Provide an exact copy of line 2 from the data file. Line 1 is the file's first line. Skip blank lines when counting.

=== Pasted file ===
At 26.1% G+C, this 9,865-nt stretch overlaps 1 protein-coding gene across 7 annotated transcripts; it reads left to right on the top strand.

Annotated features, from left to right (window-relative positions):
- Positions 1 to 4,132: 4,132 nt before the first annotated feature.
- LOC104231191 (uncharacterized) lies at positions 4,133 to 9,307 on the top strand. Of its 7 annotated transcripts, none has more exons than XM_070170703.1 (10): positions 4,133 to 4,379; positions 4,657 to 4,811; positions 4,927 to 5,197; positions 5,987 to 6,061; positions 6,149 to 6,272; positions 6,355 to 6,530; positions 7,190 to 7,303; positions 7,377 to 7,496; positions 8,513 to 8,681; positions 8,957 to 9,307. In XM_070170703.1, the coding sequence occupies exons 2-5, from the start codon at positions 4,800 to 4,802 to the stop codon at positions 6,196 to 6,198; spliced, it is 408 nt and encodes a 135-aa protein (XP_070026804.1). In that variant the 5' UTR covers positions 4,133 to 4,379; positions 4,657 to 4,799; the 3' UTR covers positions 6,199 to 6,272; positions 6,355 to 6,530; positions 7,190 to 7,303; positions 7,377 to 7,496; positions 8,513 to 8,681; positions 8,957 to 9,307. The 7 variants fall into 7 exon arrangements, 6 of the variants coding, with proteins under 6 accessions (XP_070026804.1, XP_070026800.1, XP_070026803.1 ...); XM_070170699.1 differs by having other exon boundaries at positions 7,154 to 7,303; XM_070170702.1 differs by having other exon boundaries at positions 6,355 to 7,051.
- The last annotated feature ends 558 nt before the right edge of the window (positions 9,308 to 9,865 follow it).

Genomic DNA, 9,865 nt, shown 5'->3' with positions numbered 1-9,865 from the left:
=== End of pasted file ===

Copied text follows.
Annotated features, from left to right (window-relative positions):